Op-Ed: Abusing migrants while on horseback? That fits with the Border Patrol’s long history of brutality
Unfortunately, any observer of Border Patrol can tell you that its mistreatment of migrants is far from an isolated incident. Such cruelty warrants a congressional investigation — not only into the specific actions in Del Rio but, more importantly, into systemic problems within Border Patrol that allow such abusive conduct with seeming impunity.
The Department of Homeland Security has promised an investigation and deployed oversight personnel on site in Del Rio “full-time.” But that announcement came only after Homeland Security Secretary Alejandro Mayorkas initially brushed off reports of agents’ actions, accusing reporters of “assuming facts that have not yet been determined.”
There is little reason to have confidence in the department’s willingness to hold its agents accountable, given unfulfilled past pledges to investigate Border Patrol abuses. Those inquiries have most often resulted in zero accountability and frequently disappear from sight without public resolution.
This pattern has been true regardless of the administration: During the Obama years, children in Mexico were shot dead by agents without any acknowledgment of wrongdoing, and Border Patrol was singled out as “America’s most out-of-control law enforcement agency.” Donald Trump’s Border Patrol notoriously separated families at the border, and Customs and Border Protection was accused of obstructing a House investigation into a racist and sexist Facebook group involving large numbers of current and former personnel.
Reports on internal investigations based on CBP’s own records found that it took no action in 96% of 1,255 cases of alleged Border Patrol misconduct between January 2012 and October 2015.
Based on this abysmal track record, Congress should be skeptical of any DHS internal review and conduct an independent investigation of Border Patrol’s Del Rio disgrace. The department has consistently failed to punish civil rights abuses or, worse, is unwilling to do so. Even its staff doesn’t trust the culture. A 2019 inspector general report found that 47% of CBP employees surveyed at the nation’s largest law enforcement agency did not believe officials at all levels were held accountable for their conduct.
Major accountability-first reforms must transform Homeland Security, including the proper use of body-worn cameras, which CBP announced six weeks ago (but no border agent apparently wore in Del Rio). Until then, the Biden administration should assign the Department of Justice to lead in investigating and punishing Homeland Security civil rights violations.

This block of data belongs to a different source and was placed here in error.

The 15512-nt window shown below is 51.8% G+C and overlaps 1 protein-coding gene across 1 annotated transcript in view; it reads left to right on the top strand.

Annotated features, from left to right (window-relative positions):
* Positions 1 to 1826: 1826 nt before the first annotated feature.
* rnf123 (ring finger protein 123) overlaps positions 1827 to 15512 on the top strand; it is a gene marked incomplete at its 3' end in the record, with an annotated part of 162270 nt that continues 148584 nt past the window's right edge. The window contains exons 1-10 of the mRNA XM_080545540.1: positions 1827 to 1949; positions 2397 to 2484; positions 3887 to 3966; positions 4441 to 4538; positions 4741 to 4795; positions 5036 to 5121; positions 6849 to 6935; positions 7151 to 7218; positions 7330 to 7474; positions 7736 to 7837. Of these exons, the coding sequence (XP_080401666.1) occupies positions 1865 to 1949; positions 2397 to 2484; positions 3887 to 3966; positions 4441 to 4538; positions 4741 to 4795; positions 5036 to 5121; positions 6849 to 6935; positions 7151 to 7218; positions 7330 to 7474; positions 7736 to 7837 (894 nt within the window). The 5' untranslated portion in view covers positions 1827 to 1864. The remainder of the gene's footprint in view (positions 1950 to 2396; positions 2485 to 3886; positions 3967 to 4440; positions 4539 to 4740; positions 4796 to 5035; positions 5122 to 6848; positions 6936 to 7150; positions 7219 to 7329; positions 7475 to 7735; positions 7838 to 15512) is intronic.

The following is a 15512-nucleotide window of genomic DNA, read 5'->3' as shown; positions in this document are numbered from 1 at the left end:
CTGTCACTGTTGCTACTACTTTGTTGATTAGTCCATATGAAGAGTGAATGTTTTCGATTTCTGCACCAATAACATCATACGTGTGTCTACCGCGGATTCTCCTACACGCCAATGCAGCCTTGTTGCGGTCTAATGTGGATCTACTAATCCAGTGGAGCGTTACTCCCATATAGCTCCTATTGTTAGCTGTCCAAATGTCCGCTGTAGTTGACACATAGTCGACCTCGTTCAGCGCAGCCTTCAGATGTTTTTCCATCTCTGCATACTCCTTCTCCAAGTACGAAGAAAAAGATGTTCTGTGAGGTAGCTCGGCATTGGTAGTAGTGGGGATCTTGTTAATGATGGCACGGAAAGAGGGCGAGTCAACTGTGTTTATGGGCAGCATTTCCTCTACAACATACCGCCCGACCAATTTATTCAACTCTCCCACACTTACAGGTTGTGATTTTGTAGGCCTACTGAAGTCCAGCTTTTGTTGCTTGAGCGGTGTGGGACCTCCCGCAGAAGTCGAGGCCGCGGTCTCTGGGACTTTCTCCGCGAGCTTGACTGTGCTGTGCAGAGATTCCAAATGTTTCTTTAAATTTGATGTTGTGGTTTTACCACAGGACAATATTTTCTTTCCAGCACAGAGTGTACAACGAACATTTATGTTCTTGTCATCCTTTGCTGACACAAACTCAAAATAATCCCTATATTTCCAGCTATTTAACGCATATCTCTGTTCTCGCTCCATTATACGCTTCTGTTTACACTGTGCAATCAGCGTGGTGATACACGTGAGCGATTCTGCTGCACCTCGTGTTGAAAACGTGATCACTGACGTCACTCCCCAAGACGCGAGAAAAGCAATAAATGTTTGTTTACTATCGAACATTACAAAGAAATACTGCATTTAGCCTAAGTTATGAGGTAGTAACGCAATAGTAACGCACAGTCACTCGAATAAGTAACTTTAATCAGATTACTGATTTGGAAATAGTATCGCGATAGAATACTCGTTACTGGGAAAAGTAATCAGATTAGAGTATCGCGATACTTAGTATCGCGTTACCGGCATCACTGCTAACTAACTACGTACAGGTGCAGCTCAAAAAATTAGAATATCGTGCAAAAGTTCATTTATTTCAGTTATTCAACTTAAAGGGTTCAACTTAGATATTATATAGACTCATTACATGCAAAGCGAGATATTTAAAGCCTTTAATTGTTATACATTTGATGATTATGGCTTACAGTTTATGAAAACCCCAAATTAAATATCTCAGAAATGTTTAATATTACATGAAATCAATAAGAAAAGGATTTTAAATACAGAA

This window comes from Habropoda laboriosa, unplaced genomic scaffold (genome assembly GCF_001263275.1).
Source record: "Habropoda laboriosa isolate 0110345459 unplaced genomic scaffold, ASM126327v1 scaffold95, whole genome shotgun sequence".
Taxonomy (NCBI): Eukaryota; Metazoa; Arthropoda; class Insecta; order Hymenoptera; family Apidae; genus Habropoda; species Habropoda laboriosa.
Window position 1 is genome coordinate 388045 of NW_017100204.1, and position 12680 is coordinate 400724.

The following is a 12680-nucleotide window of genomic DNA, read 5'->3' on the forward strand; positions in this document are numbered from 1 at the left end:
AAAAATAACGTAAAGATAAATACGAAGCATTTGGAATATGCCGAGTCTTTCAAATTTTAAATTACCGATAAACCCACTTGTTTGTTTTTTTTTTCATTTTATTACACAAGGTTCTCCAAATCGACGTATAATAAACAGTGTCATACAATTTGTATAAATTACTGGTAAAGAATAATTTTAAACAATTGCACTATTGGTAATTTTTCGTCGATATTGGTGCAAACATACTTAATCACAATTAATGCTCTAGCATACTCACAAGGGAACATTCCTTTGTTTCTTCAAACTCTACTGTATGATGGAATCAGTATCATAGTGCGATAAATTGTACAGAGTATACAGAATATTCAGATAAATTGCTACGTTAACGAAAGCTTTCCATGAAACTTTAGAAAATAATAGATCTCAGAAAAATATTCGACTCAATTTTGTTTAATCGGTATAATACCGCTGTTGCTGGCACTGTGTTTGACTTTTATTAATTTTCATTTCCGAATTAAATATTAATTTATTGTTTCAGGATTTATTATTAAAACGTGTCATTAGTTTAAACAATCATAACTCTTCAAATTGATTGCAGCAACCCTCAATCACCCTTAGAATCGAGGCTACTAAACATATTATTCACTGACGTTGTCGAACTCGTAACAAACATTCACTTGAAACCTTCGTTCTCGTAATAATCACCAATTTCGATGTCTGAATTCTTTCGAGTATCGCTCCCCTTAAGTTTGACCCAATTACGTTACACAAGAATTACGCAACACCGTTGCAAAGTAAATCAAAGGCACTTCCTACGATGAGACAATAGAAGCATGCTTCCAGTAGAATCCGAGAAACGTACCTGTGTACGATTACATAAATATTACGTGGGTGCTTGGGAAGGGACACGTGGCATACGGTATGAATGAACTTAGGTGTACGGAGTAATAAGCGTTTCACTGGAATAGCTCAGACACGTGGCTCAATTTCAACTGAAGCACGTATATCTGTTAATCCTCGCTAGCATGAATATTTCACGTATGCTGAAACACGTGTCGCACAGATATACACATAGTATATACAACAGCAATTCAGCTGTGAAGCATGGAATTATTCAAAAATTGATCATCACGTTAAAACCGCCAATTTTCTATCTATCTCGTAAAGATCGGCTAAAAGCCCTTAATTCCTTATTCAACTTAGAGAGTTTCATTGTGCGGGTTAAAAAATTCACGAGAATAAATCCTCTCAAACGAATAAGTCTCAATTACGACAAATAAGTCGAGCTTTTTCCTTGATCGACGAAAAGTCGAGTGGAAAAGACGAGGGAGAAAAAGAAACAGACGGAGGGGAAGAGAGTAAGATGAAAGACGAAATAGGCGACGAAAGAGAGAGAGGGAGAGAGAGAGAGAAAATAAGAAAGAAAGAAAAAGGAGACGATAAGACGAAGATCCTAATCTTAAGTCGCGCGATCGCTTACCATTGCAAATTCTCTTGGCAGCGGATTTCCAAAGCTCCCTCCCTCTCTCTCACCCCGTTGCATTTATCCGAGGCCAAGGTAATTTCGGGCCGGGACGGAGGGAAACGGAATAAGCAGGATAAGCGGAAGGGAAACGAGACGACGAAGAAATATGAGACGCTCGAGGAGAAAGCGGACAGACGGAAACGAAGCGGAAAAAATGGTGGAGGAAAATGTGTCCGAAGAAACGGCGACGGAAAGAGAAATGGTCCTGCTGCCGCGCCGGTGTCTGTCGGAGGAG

Accountability efforts should also avoid another familiar CBP smokescreen: blaming a few “bad apples,” training flaws or policy gaps to mitigate agents’ inexcusable violence. No doubt there are lots of agents who behave professionally and deplore misconduct, but that is despite a toxic culture that has shown again and again that it valorizes brutality over human rights in controlling the border.
When the Border Patrol’s tactical unit deployed to Portland in 2020 and was infamously recorded spiriting a protester away in an unmarked van, Americans experienced the Border Patrol’s reputation for brutality that dates to the 1920s. CBP’s own former deputy assistant commissioner for internal affairs has described a widespread self-perception by agents that they are “members of a ‘paramilitary organization’ and soldiers ‘on the front line’ of a war against criminal organizations and terrorism.” He said “many agents asserted that CBP’s mission was to protect the border at all costs, even at the expense of human life.”
Aside from prompt, transparent investigation and discipline of agents involved, Border Patrol leadership at all levels must be held to account as well. Border Patrol Chief Raul Ortiz’s decision to deploy agents on horseback led directly to the confrontations with migrant families. The Biden administration appointed Ortiz without explaining how a 29-year veteran of the Border Patrol could be a needed change agent for a deeply flawed and entrenched culture. Indeed, before taking office, Ortiz said he did not plan to make any drastic changes.
It shouldn’t be a surprise, then, that — despite his new role as head of the Border Patrol, responsible for setting accountability standards — Ortiz reflexively defended the agents he had recently led as chief of the Del Rio sector. He claimed their actions were most likely just an attempt to control the horses.
Border Patrol’s long record of failure to confront wrongdoing within its ranks is what perpetuates recurring abuses. No one should be taken in by the Homeland Security crisis-management playbook. Unless Congress investigates Border Patrol and forces reforms, we will get yet another whitewash.
Sarah Turberville is director of the Constitution Project at the Project on Government Oversight. Chris Rickerd is an immigration and border policy consultant based in Brownsville, Texas.
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